A little-known (and little publicized) provision in last year’s American Rescue Plan Act is wreaking havoc in the community of people who sell goods and services online on eBay, Amazon, Esty, Shopify and other online retail platforms. There’ been a lot of confusing talk in the media about this lately, so let’s start with the basics and get the facts straight.
Generally, if you sell stuff on one of these platforms for more money than what you pay for it (in other words, a “profit”), that profit is income to you. You are required to report that income on your tax return each year and pay taxes on it at whatever your effective tax rate is.
If you make more than $1,000 in profit selling stuff on eBay, Amazon, Esty, Shopify or another retail platform, the IRS doesn’t want to wait until April 15 to get their money – you have to report your income and pay tax in four quarterly “estimated tax” installments on April 15, June 15, September 15 and January 15.
Because the IRS doesn’t trust you to do this right, for the last decade or so it has required online payment providers such as PayPal, Venmo, Cash App and Zelle (heavily used by online sellers) to send an income statement (called a “Form 1099-K”) to online sellers who conduct more than 200 transactions through their service each year totaling $20,000 in gross sales. A copy of this Form 1099-K is sent to the IRS and to your state tax authority (if your state has an income tax).
Now, here’s where things get a bit sticky. The Form 1099-K reports only the gross amount you were paid for the goods and services you sold online. PayPal, Venmo and Zelle have absolutely no idea how much you paid for those goods and services, and therefore what your profit was on each sale. It’s up to you to calculate the profit you generated from those sales and pay tax on only the profit portion, not the total amount on the Form 1099-K.
If you are treating your online selling as a business (and shame on you if you aren’t), you report your total income, costs and expenses on Schedule C on your personal tax return (Form 1040). Basically, what you are telling the IRS is “hey, I know the Form 1099-K says I made $100,000 selling stuff online, but my profit on those sales was only $40,000 so that’s the only income I have to pay taxes on.”
If the IRS does not believe you, they will audit your tax return and you will have to provide documentation supporting your calculation of taxable profit.
The good news is that when you calculate your tax liability this year (for online sales made during 2021), you will continue to do it the way you always have.
The bad news is that everything will change next year (for online sales made during 2022) thanks to the American Rescue Plan Act.
Starting January 1, 2022, online payment solutions such as PayPal, Venmo, Cash App and Zelle will be required to send online sellers a Form 1099-K if they receive more than $600 in annual payments through the platform. The number of transactions you engage in no longer matters.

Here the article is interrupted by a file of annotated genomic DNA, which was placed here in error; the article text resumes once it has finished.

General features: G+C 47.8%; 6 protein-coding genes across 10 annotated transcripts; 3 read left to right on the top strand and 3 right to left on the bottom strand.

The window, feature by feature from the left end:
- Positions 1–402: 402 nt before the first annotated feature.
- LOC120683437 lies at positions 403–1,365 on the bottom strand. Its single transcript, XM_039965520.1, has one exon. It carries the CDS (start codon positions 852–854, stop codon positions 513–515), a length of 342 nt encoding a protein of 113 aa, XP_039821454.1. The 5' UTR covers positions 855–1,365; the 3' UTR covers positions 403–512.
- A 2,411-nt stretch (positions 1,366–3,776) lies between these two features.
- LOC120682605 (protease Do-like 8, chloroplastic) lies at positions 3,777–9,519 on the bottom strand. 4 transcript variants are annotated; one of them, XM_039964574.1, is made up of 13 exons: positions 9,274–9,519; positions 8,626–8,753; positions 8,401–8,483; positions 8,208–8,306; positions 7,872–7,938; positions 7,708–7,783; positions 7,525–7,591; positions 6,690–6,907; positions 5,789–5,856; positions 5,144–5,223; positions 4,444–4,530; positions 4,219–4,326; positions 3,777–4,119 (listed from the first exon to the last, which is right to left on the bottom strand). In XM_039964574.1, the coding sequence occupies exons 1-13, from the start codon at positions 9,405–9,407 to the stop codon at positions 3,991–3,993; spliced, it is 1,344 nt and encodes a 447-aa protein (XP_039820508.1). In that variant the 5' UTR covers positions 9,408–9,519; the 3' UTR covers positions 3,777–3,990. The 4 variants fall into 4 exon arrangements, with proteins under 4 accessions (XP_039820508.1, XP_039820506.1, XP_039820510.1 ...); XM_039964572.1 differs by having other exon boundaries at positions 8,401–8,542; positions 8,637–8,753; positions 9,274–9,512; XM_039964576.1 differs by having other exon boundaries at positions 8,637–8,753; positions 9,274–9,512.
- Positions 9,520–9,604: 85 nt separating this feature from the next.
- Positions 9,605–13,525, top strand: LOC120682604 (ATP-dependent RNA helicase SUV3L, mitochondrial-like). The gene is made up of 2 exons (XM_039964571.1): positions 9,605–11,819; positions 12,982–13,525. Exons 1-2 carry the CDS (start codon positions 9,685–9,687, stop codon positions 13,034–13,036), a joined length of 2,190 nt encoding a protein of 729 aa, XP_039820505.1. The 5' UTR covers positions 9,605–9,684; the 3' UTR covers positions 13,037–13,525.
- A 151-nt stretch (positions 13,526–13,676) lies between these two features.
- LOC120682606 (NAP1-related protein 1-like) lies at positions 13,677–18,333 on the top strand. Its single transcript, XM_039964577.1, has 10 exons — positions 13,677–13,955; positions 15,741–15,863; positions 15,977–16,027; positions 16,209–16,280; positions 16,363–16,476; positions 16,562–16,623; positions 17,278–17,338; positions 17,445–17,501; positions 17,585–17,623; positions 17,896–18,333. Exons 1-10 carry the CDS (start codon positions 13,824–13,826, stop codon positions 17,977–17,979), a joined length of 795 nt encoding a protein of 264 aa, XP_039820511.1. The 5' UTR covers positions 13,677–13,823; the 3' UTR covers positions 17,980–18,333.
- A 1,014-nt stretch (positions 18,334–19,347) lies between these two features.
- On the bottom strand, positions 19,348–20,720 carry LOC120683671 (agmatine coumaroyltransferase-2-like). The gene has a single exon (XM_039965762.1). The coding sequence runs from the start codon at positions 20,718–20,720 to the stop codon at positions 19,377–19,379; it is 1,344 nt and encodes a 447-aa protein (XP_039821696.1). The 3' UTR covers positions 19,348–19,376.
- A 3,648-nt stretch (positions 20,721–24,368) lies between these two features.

The lower threshold means that online sellers will have to pay tax on a lot of smaller transactions they may not have reported to the IRS in the past. Accordingly, it will create a lot of headaches and paperwork, especially for people who sell only occasionally or who treat their online selling as a hobby.
For example, you have a huge collection of classical music compact disks (CDs) and decide to sell them on eBay one at a time. You do not plan on making this a business or regular source of income; you merely want to clean out your basement or garage. The IRS doesn’t care. If you sell more than $600 of CDs this year and are paid via PayPal, PayPal will send you Form 1099-K next January. If you sell $1,200 of CDS — $600 using PayPal and $600 using Venmo — you will get Forms 1099-K from both PayPal and Venmo.
What can you do about this? Basically, not much. Unless Congress changes the law (which it might if the Republicans take control of Congress this fall as some predict), there are only three things you can do:
If you are not treating your online selling as a business, start doing so — talk to your accountant about filing Schedule C as part of your personal tax return next year;
Keep track of all deductible expenses you can use to reduce your taxable income from online selling this year (buy CPA Bernard Kamoroff’s book “475 Tax Deductions for Businesses and Self-Employed Individuals: An A-to-Z Guide to Hundreds of Tax Write-Offs” and commit it to memory); and
If you expect to generate only a small amount of money from online selling this year (less than $2,000 – $3,000 in gross sales), consider terminating your relationship with PayPal, Venmo and Zelle and requiring your customers to pay the old-fashioned way – by checks, credit cards and bank wire transfers.
Cliff Ennico (firstname.lastname@example.org) is a syndicated columnist, author and former host of the PBS television series “Money Hunt.” This column is no substitute for legal, tax or financial advice, which can be furnished only by a qualified professional licensed in your state. To find out more about Cliff Ennico and other Creators Syndicate writers and cartoonists, visit our Web page at www.creators.com. COPYRIGHT 2022 CLIFFORD R. ENNICO. DISTRIBUTED BY CREATORS.COM